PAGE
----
Kindle3

Here’s another one attacking the Labour party. Coincidentally, also published by Biteback Publishing:

Kindle4

In fact, it looks like Michael Ashcroft’s publishing house has quite a deal with Amazon this month. I wonder why? Perhaps because it’s likely that there will be new elections in the UK soon?

Kindle5

This one is also pretty clear; another from Biteback Publishing, as are all the rest of the books I cite below:

Kindle2

Here’s a memoir from the person who led the Leave.eu campaign:

Kindle6

A book “written” by Nigel Farage:

Kindle7

Here’s Ann Coulter’s pro-Trump screed:

Kindle8

And another pro-Trump book:

Kindle9

Another pro-Brexit book:

Kindle10

And one more for good measure:

Kindle11

It’s not uncommon for a publisher to offer a bunch of its titles at a discount to Amazon. (It’s worth noting that the first book above, The Great Deception, is from a different publisher, Bloomsbury, who is a generalist, not a propagandist.) But having this many books that clearly lean in a specific direction politically is dangerous. People who scan the sale titles will see these books, all clearly ideologically biased, and not see only other options at these low prices. A publisher funded by an ideological politician is selling books at bargain prices in order, perhaps, to try to sway public opinion at a time when the UK is in crisis. I think this shows Amazon’s bias as well.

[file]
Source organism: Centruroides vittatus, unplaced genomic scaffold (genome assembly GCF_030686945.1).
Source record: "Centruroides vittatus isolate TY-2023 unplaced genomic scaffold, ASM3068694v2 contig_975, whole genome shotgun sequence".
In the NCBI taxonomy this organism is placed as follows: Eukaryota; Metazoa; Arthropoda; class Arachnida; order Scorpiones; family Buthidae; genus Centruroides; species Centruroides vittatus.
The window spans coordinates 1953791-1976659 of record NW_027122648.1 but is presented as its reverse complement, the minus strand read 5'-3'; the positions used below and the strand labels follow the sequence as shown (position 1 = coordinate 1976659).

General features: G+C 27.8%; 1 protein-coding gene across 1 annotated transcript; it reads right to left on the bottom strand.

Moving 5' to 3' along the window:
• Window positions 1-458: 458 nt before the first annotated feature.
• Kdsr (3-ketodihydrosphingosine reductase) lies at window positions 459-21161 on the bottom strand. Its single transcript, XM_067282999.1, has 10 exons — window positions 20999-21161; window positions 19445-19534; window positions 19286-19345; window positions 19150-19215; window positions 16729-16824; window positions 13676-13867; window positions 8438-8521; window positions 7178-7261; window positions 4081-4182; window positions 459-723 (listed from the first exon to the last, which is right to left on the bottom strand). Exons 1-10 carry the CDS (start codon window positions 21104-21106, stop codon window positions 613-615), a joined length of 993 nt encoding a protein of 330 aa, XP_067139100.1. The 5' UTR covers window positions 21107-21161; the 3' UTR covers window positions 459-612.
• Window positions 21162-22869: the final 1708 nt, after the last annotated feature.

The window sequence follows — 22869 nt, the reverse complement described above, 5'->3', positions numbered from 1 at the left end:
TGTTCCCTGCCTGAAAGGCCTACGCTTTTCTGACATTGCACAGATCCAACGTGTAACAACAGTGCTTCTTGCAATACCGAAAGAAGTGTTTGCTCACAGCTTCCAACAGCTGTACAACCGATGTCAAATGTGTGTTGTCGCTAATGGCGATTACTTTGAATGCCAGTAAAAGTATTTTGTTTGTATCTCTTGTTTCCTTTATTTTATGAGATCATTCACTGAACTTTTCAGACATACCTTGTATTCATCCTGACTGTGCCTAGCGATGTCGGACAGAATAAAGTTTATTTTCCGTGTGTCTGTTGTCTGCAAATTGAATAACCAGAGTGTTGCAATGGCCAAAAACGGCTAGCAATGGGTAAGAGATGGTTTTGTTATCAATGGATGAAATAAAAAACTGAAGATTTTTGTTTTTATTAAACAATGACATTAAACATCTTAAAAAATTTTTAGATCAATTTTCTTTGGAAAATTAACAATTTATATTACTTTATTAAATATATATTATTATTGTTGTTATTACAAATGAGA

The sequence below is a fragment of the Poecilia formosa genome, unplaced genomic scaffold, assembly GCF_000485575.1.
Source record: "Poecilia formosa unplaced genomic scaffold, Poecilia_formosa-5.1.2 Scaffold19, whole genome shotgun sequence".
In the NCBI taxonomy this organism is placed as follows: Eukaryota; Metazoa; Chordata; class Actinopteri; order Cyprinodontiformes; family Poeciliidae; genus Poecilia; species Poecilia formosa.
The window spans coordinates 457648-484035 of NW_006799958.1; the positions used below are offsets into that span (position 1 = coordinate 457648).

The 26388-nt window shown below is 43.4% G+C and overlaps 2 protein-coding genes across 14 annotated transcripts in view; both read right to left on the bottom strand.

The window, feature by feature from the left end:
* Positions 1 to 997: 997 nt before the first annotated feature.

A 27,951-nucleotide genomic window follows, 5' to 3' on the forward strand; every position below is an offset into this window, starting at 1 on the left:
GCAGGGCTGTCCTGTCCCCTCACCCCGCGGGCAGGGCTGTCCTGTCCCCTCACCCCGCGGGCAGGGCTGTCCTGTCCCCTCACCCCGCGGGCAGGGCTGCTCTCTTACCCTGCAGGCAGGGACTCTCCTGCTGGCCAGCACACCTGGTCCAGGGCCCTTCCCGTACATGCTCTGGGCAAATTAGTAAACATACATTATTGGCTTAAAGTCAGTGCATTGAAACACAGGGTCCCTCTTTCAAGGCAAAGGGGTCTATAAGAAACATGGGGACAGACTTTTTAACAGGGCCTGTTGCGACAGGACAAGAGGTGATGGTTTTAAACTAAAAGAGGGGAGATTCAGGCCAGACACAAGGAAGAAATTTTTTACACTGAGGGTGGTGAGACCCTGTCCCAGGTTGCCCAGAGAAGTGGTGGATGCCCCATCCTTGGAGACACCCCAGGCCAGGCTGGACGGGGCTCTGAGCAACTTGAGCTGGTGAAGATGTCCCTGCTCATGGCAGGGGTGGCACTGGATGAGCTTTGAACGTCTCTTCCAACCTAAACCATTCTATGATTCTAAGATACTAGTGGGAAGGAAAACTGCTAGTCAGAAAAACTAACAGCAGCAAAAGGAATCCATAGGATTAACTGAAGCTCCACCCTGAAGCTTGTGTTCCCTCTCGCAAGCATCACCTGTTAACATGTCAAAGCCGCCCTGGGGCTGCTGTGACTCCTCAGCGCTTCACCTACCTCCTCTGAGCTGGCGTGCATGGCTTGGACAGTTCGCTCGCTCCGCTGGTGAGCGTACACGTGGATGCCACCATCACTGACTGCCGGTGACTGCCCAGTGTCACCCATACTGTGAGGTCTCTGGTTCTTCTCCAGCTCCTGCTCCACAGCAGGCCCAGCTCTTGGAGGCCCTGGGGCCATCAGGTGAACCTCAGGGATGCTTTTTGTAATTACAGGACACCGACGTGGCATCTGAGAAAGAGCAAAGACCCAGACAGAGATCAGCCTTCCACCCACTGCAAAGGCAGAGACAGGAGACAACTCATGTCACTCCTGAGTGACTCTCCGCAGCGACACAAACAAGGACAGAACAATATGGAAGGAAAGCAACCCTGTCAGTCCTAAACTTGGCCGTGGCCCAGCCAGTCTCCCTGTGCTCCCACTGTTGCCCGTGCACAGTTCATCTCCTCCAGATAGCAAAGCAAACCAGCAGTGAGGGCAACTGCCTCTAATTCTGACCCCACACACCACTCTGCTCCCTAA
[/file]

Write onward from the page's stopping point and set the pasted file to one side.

How merchants use Facebook to flood Amazon with fake reviews – The Washington Post

On Amazon, customer comments can help a product surge in popularity. The online retail giant says that more than 99 percent of its reviews are legitimate because they are written by real shoppers who aren’t paid for them.

But a Washington Post examination found that for some popular product categories, such as Bluetooth headphones and speakers, the vast majority of reviews appear to violate Amazon’s prohibition on paid reviews. Such reviews have certain characteristics, such as repetitive wording that people probably cut and paste in.

Many of these fraudulent reviews originate on Facebook, where sellers seek shoppers on dozens of networks, including Amazon Review Club and Amazon Reviewers Group, to give glowing feedback in exchange for money or other compensation. The practice artificially inflates the ranking of thousands of products, experts say, misleading consumers.

Amazon.com banned paying for reviews a year and a half ago because of research it conducted showing that consumers distrust paid reviews. Every once in a while, including this month, Amazon purges shoppers from its site whom it accuses of breaking its policies.

But the ban, sellers and experts say, merely pushed an activity that used to take place openly into dispersed and harder-to-track online communities.

It’s tough, with some items, to separate out the fake reviews from the real ones. Amazon does indicate which reviews are for purchases – you can post reviews even if you haven’t purchased an item from Amazon, at least for some product categories – but the way the review-for-sale system works is the sellers “sell” the item for free, or for a nominal fee (such as 1 cent).